With Ukraine’s long-awaited independence,  in 1991came new-found freedoms. But since 2010, with the election of Viktor Yanukovych, human rights, rule of law and democracy have been under attack – symbolized by the continued unjust imprisonment of former Prime Minister and opposition leader Yulia Tymoshenko, whose daughter, Yevhenia, testified at a Helsinki Commission hearing I chaired in May of 2012 and on whose behalf I introduced a resolution in the previous Congress. 

It is the Ukrainian people’s dissatisfaction with Yanukovych’s roll-back of democracy that drives the protest movement. The long-suffering Ukrainian people deserve a government that treats them with dignity and respect. I’m confident they will prevail in their struggle for this. I strongly support this resolution. 

Relevant countries: 
Leadership: 
  • Related content
  • Related content
Filter Topics Open Close
  • Mitigating Inter-Ethnic Conflict in the OSCE Region

    This hearing, presided over by Sen. Benjamin Cardin, discussed the Helsinki Process’s role in mitigating inter-ethnic conflict in the OSCE region. The hearing discussed the situation in Kyrgyzstan, ethnic conflicts in the Caucasus, the still-lingering effects of the 1944 mass deportation of Crimean minorities, and ethnic cleansing in Bosnia. Witnesses at the hearing included Heidi Tagliavani, Ambassador and Under Secretary of State for Switzerland and head of the European Union investigation of the 2008 Russia-Georgia conflict; Peter Semneby, Special Representative for the South Caucasus for the European Union; and Mr. Soren Jessen-Petersen, former Special Representative for Kosovo for the United Nations.

  • Natural Resource Charter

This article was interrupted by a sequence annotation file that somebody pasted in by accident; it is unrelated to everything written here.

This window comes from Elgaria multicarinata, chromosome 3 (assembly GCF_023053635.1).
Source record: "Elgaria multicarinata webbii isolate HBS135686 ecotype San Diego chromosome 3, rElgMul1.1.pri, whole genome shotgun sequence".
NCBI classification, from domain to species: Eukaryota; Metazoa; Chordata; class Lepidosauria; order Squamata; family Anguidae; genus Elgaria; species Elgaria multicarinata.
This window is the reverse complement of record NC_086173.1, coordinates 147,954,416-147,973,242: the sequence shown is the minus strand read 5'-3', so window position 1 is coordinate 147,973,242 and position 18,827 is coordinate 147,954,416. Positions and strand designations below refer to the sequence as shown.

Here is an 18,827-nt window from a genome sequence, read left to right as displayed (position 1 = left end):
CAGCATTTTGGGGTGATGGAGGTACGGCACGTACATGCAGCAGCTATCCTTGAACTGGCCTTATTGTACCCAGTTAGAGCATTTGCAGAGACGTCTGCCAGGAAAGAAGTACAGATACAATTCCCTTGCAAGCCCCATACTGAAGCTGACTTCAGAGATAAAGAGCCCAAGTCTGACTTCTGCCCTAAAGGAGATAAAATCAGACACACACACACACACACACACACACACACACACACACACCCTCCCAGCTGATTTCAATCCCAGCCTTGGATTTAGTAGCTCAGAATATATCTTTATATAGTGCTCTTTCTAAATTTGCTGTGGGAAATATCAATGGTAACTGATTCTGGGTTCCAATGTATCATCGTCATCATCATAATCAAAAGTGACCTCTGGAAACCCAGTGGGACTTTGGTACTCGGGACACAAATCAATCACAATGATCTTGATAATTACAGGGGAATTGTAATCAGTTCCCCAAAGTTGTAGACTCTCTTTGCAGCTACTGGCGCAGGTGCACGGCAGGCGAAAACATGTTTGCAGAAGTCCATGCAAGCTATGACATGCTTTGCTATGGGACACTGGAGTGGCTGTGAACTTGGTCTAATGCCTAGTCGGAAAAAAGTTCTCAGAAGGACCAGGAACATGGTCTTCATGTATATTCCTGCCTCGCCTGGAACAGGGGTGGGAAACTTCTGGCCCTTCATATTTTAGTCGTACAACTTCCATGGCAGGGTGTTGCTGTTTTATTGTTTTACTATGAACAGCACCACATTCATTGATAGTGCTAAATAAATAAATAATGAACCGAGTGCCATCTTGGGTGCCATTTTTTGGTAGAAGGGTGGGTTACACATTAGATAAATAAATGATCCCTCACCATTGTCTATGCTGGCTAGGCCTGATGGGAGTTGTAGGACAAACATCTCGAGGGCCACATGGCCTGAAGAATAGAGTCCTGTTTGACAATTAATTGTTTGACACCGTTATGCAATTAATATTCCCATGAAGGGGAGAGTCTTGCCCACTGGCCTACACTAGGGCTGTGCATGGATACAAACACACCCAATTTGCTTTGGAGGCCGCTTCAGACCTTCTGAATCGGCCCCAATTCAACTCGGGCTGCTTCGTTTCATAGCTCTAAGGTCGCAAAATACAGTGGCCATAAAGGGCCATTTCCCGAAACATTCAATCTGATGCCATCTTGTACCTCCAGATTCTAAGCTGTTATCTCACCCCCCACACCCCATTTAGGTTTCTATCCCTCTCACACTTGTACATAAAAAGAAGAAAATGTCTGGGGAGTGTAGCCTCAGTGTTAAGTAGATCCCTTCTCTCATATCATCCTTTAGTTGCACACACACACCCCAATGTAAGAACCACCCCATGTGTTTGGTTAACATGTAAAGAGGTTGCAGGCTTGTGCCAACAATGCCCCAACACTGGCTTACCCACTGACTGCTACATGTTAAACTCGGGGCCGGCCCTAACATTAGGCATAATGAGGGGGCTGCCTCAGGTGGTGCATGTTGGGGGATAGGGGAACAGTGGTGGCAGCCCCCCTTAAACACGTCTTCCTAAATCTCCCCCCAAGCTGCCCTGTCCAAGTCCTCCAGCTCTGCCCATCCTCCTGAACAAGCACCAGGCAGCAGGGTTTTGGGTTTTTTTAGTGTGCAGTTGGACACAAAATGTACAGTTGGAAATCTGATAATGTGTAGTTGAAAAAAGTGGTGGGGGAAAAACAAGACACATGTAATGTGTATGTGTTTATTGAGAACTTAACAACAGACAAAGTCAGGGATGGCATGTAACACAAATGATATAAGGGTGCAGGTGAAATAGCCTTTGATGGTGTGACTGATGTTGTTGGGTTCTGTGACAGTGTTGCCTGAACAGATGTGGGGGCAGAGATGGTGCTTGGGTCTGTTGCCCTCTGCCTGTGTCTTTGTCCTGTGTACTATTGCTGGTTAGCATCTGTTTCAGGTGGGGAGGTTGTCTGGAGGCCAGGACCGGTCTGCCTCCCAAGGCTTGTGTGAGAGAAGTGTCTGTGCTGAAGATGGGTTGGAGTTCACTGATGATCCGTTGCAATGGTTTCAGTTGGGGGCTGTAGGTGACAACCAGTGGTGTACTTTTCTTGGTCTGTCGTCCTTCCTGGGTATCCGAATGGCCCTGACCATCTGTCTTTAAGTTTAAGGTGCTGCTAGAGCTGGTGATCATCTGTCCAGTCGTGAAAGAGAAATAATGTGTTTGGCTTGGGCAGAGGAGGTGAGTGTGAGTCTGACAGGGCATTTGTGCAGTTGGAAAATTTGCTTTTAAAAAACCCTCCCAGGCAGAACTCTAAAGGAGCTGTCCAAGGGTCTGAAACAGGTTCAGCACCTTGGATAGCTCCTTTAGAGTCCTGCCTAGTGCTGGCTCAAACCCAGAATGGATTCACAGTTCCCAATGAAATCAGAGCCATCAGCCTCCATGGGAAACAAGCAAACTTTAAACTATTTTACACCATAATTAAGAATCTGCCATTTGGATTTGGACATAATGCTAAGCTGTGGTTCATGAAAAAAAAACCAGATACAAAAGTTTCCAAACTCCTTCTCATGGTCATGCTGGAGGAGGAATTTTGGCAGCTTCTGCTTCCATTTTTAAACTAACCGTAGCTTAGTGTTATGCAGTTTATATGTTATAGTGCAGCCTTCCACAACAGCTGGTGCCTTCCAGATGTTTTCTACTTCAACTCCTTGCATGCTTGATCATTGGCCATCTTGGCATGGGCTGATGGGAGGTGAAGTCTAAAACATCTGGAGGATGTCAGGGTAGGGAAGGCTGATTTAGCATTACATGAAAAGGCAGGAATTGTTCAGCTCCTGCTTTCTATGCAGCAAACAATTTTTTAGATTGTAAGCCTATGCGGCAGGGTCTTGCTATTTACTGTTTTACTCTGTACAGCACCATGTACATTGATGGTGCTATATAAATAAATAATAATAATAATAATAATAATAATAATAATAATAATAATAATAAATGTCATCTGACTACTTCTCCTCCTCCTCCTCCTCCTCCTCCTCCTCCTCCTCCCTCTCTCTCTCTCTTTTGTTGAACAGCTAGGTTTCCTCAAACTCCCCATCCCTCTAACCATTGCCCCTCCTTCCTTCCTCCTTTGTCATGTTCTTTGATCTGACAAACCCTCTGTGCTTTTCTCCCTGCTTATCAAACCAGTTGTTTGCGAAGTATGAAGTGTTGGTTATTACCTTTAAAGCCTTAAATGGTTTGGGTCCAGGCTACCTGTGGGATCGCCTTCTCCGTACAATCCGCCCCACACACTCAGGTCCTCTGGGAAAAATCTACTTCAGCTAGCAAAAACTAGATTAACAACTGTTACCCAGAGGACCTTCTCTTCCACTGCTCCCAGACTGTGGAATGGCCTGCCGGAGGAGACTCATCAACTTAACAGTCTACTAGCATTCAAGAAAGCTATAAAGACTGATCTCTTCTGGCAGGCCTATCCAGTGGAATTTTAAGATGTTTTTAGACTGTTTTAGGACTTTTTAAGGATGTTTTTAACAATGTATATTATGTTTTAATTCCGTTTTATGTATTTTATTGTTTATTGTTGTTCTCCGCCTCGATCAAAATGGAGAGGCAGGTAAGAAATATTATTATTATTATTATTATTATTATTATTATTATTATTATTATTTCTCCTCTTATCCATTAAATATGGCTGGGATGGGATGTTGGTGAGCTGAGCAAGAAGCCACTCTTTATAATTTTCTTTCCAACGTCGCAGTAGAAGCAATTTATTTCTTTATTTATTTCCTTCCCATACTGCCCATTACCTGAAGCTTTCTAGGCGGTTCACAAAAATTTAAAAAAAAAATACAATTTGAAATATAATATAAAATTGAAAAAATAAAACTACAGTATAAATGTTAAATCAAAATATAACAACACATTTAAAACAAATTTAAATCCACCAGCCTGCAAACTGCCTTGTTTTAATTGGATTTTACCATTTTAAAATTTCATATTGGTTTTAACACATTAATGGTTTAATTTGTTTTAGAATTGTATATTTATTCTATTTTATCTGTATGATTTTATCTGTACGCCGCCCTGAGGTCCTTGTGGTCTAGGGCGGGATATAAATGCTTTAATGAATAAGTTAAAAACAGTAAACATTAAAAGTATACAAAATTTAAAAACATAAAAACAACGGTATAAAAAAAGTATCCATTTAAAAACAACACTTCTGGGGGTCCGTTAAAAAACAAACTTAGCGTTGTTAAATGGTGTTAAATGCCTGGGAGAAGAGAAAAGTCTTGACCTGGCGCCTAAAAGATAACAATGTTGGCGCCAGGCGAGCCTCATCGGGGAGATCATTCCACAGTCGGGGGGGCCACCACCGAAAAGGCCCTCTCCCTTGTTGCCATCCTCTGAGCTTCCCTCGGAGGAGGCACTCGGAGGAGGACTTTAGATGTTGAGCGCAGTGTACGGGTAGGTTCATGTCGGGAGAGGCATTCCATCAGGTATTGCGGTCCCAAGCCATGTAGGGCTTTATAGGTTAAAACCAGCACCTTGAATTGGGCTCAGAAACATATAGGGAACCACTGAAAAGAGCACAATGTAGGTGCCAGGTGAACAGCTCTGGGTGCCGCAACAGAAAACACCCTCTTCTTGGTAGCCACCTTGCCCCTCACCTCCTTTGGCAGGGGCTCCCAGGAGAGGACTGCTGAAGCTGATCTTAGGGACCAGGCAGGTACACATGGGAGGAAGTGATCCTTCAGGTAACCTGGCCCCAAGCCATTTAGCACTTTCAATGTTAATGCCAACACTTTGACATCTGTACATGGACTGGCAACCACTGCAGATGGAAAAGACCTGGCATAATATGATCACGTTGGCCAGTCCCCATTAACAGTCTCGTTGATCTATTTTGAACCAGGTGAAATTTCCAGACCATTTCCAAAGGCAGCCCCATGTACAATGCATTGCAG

Mr. President, I am pleased to report to you and my colleagues on the excellent work that is being done to help developing countries capitalize on their natural resource wealth. This unique initiative is called the Natural Resource Charter, and it is designed to give countries the tools and knowledge they need to develop their natural resources for the good of their citizens in a transparent and accountable manner. As a collective work coordinated by established academics and development experts, the charter provides a set of policy principles for governments on the successful translation of natural resource wealth into fair and sustainable development. At the U.S. Helsinki Commission we monitor 56 countries, including the United States, with the mandate to ensure compliance to commitments made under the Helsinki Final Act with focus on three dimensions: security, economics and the environment, and human rights. The management of extractive industries has broad implications covering all three dimensions of the Helsinki process. We know that oil, gas, and mining are potential sources of conflict and their supply has a direct impact on our national security. The often negative economic consequences for resource rich countries are well documented and we see constant reminders of the environmental impact of extraction both at home and abroad. Finally, the resultant degradation of human rights in countries that are corrupted by resource wealth is a real concern that we must address. When the charter was launched last year, I was struck by how far we have come in terms of bringing the difficult conversation on extractive industries into the lexicon of world leaders. Only a few short years ago, the word "transparency'' was not used in the same sentence with oil, gas or mining revenue. After the launch of the Extractive Industries Transparency Initiative in 2002, we have seen a major shift in attitude. This was followed by G8 and G20 statements in support of greater revenue transparency as a means of achieving greater economic growth in developing countries. But it is clear that given the challenge ahead, more than statements are needed. The Natural Resource Charter is a concrete and practical next step in the right direction. Economists have found that many of the resource-rich countries of the world today have fared notably worse than their neighbors economically and politically, despite the positive opportunities granted by resource wealth. The misuse of extractive industry revenues has often mitigated the benefits of such mineral wealth for citizens of developing nations; in many cases the resources acting instead as a source of severe economic and social instability. In addressing the factors and providing solutions for such difficulties, the Natural Resource Charter aims to be a global public resource for informed, transparent decision-making regarding extractive industry management. The charter's overarching philosophy is that development of natural resources should be designed to secure maximum benefit for the citizens of the host country. To this end, its dialogue includes a special focus on the role of informed public oversight through transparency measures such as EITI in establishing the legitimacy of resource decisions and attracting foreign investment. On fiscal issues, the charter presents guidelines for the systematic reinvestment of resource revenues in national infrastructure and human capital with the goal of diminishing effects of resource price volatility and ensuring long-term economic growth. This week the commission will hold a public briefing on the Natural Resource Charter and I am pleased to say that there was a candid conversation between the audience and the panel that revealed much about how the charter could be used to promote human rights and good governance. The briefing also addressed ways that U.S. support of democratic and economically sensible extractive industry standards could have a powerful effect in securing the welfare and freedoms of citizens in resource-rich countries. In particular, it was noted that the Energy Security Through Transparency Act, S. 1700, a bipartisan bill I introduced with my colleague Senator Lugar and 10 other colleagues is consistent with the principles set out in the Natural Resource Charter. I look forward to working with my colleagues to ensure our continued progress on these issues.